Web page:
The Pistons got their coach in Stan Van Gundy who is known for his teams’ defensive effort and using versatility at a high level. Where the team struggled last year was on the defensive end. They were inconsistent at best. With Smart as a combo guard putting pressure on the perimeter and Josh Smith and Andre Drummond protecting the paint this team could improve overnight with SVG at the helm. Smart has a lot of work to do with his shooting which is a major liability at the next level as seen with cautionary tales in recent years (Kendall Marshall). Adding a big, strong combo guard like Smart gives the Pistons a weapon on both ends of the floor.

9. Cleveland Cavaliers – Dario Saric
6-10, 223 lbs. F
Croatia, 1994

In recent years the Cavaliers have taken calculated risks in the draft with equations drawn up on a Willie Wonka Calculator. With a new general manager there is a lot of pressure on him to not make an outlier pick, but one that would actually help the team. Best player available strategy has to be the philosophy with Daric here who has been considered a lottery talent for nearly three years now despite his up-and-down career on and off the court. As a point forward Saric can run the offense in spot duty and play both forward positions offensively.

10. Philadelphia 76ers (via New Orleans Pelicans) – Gary Harris
6-4.5, 205 lbs. SG
Michigan State, So.

If Harris measured out at 6-5 or 6-6 then he would be considered a Top 5 Pick, but that inch limits his effectiveness in the eyes of NBA decision-makers. Someone like Nik Stauskas might be more coveted now because of his measurements despite the fact that when they played head-to-head Harris was able to lock down the taller sharp-shooter. Harris is a classic combo guard that can do everything well, but is not a pure passer or an athletic enough scorer to play one position full-time.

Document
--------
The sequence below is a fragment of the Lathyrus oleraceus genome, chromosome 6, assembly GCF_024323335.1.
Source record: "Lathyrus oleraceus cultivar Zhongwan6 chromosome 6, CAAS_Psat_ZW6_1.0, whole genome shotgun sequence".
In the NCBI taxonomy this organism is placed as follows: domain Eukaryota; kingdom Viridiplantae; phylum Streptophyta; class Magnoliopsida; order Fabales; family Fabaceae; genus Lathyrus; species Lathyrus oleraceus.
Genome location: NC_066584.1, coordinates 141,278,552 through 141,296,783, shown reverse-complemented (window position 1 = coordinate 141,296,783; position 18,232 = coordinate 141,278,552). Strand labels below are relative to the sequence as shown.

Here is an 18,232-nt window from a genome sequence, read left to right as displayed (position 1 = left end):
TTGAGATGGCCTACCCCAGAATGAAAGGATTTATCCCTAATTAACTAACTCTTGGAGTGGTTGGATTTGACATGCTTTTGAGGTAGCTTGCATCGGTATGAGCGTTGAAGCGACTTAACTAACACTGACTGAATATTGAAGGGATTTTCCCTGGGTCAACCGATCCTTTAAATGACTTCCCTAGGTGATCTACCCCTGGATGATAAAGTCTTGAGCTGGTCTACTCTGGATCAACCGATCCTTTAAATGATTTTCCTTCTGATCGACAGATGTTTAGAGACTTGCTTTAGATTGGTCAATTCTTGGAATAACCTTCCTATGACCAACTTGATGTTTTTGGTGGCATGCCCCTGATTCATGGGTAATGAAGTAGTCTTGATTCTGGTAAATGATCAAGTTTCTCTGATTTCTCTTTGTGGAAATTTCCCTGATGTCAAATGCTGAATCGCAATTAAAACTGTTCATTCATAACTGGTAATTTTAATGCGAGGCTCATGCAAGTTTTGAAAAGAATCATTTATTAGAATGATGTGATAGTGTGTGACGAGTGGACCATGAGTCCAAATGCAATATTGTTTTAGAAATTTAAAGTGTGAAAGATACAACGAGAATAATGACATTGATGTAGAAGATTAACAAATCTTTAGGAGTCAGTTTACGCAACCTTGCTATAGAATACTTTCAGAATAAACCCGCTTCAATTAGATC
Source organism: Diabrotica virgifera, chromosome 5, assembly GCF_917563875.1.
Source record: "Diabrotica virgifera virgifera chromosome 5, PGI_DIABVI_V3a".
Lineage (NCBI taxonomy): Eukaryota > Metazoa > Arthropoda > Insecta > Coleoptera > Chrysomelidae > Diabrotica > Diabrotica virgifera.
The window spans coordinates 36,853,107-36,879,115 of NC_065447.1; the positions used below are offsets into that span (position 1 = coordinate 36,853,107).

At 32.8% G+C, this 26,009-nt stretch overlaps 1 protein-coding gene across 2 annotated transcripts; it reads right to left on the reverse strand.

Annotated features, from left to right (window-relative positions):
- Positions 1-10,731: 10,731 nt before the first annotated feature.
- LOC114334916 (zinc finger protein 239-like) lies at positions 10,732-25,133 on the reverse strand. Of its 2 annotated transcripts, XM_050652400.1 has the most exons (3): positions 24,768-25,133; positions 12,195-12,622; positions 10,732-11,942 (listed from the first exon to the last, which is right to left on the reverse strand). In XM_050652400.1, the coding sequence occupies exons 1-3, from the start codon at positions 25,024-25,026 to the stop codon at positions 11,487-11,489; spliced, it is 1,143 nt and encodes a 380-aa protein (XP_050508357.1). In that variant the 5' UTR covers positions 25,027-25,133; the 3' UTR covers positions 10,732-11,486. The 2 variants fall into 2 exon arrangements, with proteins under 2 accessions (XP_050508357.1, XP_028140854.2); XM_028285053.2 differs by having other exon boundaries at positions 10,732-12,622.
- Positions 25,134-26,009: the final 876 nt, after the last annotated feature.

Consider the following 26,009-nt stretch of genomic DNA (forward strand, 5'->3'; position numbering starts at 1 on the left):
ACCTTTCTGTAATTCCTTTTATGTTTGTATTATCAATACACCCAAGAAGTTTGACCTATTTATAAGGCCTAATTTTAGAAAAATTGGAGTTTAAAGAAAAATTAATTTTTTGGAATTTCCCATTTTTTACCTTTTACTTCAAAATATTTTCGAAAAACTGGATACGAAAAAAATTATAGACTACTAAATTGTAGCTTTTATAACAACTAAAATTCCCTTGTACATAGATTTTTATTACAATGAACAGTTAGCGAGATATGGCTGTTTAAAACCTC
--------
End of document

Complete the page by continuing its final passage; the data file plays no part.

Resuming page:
Keep reading for more…

11. Denver Nuggets – Tyler Ennis
6-2.5, 181 lbs. PG
Syracuse, Fr.

Why a PG? This is becoming a smaller and smaller league where play-making is a premium. Having another play-maker to play with or to take the pressure off of Ty Lawson fills a major need for the Nuggets.

12. Orlando Magic (Via New York Knicks) – Adreian Payne
6-9.75, 238 lbs. PF
Michigan State, Sr.

Prototype stretch-four that can shoot, block shots, and rebound at a quality rate. Payne does not have the upside of his younger peers, but he will stretch the floor and help the team out from day one.

13. Minnesota Timberwolves – James Young
6-6.75, 213 lbs. SG
Kentucky, Fr.

One could argue the T-Wolves are allergic to talented wing scorers or shooting guards, they never seem to have any. Young has his flaws as a defender and erratic ball-handler, but he can shoot and score in bunches.